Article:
A top U.S. commander said Thursday the recently concluded joint U.S.-South Korea military exercises were a good first step for Seoul to rehearse a scenario in which it is set to play a leading role in defending itself.
Amid heightened North Korean war rhetoric, South Korea and the U.S. ended a 10-day military exercise, code-named Key Resolve.
About 10,000 South Korean and 3,000 U.S. troops took part in the largely computer simulated war games.
The annual exercises were the first of their kind in which South Korea's military played a primary role as it prepares to take over the wartime control of its troops from the U.S in 2015. South Korea's wartime military control has so far been under the purview of the top U.S. commander in the country.
Lt. Gen. John Johnson, the 8th U.S. Army Commander, said the joint exercises, which were planned and executed by South Korea's office of Joint Chiefs of Staff (JCS) for the first time, were a success.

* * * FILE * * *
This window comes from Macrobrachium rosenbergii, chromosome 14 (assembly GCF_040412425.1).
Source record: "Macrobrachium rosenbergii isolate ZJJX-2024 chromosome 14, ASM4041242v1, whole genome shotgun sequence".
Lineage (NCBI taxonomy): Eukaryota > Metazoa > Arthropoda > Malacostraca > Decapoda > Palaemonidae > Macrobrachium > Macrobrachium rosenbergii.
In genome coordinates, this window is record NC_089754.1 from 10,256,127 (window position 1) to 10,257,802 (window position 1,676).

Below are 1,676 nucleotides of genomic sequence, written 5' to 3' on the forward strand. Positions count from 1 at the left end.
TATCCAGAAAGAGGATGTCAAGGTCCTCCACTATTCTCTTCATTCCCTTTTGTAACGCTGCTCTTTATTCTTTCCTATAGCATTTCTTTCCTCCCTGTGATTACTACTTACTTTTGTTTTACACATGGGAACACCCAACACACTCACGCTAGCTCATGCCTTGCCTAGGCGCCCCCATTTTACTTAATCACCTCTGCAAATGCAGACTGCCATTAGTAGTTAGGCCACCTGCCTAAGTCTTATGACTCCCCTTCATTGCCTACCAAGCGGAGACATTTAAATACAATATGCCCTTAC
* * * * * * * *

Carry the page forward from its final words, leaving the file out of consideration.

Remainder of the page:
"This is the first major exercise that ROK JCS has planned and conducted. We did everything we needed to do for training. The opportunity to get together was excellent," Johnson told Yonhap News Agency during a visit to the Warrior Base in Paju, a South Korean town close to the border with North Korea.
The ROK, or the Republic of Korea, is the official name of South Korea.
U.S. military officials said that about 2,500 of American troops who took part in the exercises came from Hawaii. Also taking part from the U.S. were U.S. B-22 bombers and a nuclear attack submarine.
Johnson said the allies have been making good progress to develop an alternative command structure to replace the Combined Forces Command in a way that can ensure military readiness. The CFC is expected to be dissolved after Seoul regains wartime operational command control (OPCON) from Washington in December 2015.
"We've been working on that plan for a long time. We are able to do things we need to do. I think we made progress," Johnson said.
Regarding conservatives' calls to delay the planned transition in the wake of growing missile and nuclear threats posed by North Korea, Johnson said the decision is up to the leaders of the two nations and the transition preparations have been "on plan."
"We always rehearse scenarios, and these exercises give opportunities for us to work together and execute those plans to allow us to defend the ROK (Republic of Korea) and U.S. alliance," he said, referring to South Korea's official name. "We will practice before it's time to conduct the OPCON transition to make sure that we're ready."